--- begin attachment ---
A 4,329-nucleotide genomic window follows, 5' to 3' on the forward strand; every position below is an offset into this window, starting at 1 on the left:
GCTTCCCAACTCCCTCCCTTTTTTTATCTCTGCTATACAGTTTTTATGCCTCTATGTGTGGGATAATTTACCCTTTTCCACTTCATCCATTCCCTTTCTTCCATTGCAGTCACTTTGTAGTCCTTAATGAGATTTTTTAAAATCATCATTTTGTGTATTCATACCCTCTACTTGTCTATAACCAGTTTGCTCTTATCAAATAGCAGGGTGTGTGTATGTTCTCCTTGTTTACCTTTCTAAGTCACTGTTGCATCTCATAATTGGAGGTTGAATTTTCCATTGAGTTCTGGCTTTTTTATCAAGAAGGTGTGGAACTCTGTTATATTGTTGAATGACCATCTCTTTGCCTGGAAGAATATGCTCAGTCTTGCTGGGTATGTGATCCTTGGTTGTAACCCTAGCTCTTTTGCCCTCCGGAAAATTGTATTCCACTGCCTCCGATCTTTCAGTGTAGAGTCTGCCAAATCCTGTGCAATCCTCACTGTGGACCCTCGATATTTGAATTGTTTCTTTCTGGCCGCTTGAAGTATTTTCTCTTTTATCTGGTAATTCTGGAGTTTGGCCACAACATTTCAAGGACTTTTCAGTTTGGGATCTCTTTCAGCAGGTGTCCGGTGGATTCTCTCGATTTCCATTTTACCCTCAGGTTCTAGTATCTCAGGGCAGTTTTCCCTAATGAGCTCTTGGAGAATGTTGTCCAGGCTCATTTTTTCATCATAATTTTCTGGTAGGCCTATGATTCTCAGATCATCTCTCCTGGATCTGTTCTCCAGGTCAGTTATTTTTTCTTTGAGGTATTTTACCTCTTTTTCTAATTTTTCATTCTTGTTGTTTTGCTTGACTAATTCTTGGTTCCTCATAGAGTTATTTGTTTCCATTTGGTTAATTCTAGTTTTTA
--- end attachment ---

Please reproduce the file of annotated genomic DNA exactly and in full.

A 4,329-nucleotide genomic window follows, 5' to 3' on the forward strand; every position below is an offset into this window, starting at 1 on the left:
GCTTCCCAACTCCCTCCCTTTTTTTATCTCTGCTATACAGTTTTTATGCCTCTATGTGTGGGATAATTTACCCTTTTCCACTTCATCCATTCCCTTTCTTCCATTGCAGTCACTTTGTAGTCCTTAATGAGATTTTTTAAAATCATCATTTTGTGTATTCATACCCTCTACTTGTCTATAACCAGTTTGCTCTTATCAAATAGCAGGGTGTGTGTATGTTCTCCTTGTTTACCTTTCTAAGTCACTGTTGCATCTCATAATTGGAGGTTGAATTTTCCATTGAGTTCTGGCTTTTTTATCAAGAAGGTGTGGAACTCTGTTATATTGTTGAATGACCATCTCTTTGCCTGGAAGAATATGCTCAGTCTTGCTGGGTATGTGATCCTTGGTTGTAACCCTAGCTCTTTTGCCCTCCGGAAAATTGTATTCCACTGCCTCCGATCTTTCAGTGTAGAGTCTGCCAAATCCTGTGCAATCCTCACTGTGGACCCTCGATATTTGAATTGTTTCTTTCTGGCCGCTTGAAGTATTTTCTCTTTTATCTGGTAATTCTGGAGTTTGGCCACAACATTTCAAGGACTTTTCAGTTTGGGATCTCTTTCAGCAGGTGTCCGGTGGATTCTCTCGATTTCCATTTTACCCTCAGGTTCTAGTATCTCAGGGCAGTTTTCCCTAATGAGCTCTTGGAGAATGTTGTCCAGGCTCATTTTTTCATCATAATTTTCTGGTAGGCCTATGATTCTCAGATCATCTCTCCTGGATCTGTTCTCCAGGTCAGTTATTTTTTCTTTGAGGTATTTTACCTCTTTTTCTAATTTTTCATTCTTGTTGTTTTGCTTGACTAATTCTTGGTTCCTCATAGAGTTATTTGTTTCCATTTGGTTAATTCTAGTTTTTA